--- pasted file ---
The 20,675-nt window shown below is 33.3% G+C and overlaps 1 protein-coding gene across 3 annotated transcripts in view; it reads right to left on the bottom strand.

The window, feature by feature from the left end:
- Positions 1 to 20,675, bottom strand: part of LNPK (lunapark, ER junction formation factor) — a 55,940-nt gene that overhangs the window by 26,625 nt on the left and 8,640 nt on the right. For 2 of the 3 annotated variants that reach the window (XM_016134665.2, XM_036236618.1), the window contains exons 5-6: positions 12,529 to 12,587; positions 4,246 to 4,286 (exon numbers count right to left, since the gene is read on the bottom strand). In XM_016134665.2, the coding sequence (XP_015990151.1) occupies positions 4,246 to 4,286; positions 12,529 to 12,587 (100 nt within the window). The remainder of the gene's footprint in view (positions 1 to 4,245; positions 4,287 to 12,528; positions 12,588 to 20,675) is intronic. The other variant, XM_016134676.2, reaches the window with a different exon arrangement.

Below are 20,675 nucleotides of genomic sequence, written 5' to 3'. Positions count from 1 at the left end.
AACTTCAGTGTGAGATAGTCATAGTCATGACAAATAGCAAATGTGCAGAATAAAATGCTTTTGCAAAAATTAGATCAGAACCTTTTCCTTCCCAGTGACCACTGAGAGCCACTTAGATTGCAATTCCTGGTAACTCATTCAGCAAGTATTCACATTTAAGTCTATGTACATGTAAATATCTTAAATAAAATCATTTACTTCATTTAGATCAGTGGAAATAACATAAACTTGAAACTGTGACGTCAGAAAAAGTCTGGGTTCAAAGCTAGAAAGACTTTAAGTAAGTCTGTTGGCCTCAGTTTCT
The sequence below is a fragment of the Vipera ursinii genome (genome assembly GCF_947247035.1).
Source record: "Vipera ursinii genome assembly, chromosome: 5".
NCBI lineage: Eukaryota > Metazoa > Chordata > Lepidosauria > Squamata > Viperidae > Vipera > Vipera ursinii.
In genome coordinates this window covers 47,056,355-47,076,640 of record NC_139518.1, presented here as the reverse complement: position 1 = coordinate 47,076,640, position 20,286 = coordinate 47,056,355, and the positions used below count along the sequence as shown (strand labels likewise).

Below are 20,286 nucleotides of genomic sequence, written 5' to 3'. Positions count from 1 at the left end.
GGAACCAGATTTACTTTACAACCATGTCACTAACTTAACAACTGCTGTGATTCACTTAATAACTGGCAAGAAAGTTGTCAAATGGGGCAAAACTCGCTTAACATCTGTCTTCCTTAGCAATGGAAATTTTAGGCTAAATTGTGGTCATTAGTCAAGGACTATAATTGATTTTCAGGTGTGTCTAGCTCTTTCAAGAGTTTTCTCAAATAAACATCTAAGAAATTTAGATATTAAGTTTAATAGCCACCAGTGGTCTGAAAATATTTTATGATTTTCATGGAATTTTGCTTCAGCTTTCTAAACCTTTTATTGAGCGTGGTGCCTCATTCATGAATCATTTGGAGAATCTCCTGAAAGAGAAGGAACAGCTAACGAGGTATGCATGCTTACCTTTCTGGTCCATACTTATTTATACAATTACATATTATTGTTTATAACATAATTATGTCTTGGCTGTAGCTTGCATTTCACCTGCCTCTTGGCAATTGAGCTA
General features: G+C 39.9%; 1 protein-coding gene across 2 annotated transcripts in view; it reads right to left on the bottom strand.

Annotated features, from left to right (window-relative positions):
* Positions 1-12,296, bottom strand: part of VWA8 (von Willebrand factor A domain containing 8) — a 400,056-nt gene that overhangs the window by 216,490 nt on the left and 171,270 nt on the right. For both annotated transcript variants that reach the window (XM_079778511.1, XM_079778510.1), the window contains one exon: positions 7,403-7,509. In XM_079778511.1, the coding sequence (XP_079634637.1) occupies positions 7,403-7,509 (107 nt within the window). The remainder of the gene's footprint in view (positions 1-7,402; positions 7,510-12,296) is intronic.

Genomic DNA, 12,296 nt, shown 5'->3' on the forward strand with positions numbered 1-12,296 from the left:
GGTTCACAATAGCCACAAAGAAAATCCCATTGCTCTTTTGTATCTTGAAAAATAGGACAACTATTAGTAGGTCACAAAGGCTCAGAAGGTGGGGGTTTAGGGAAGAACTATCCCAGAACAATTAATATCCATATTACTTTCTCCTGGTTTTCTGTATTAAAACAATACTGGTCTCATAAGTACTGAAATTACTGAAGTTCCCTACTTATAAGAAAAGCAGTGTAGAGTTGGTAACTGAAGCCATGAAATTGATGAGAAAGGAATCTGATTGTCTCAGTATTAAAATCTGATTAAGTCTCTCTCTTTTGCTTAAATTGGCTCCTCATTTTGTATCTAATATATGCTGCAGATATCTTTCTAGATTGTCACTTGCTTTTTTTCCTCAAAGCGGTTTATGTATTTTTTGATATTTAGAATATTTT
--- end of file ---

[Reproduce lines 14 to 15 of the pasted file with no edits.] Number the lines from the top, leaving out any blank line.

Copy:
* Positions 1-12,296, bottom strand: part of VWA8 (von Willebrand factor A domain containing 8) — a 400,056-nt gene that overhangs the window by 216,490 nt on the left and 171,270 nt on the right. For both annotated transcript variants that reach the window (XM_079778511.1, XM_079778510.1), the window contains one exon: positions 7,403-7,509. In XM_079778511.1, the coding sequence (XP_079634637.1) occupies positions 7,403-7,509 (107 nt within the window). The remainder of the gene's footprint in view (positions 1-7,402; positions 7,510-12,296) is intronic.

Genomic DNA, 12,296 nt, shown 5'->3' on the forward strand with positions numbered 1-12,296 from the left: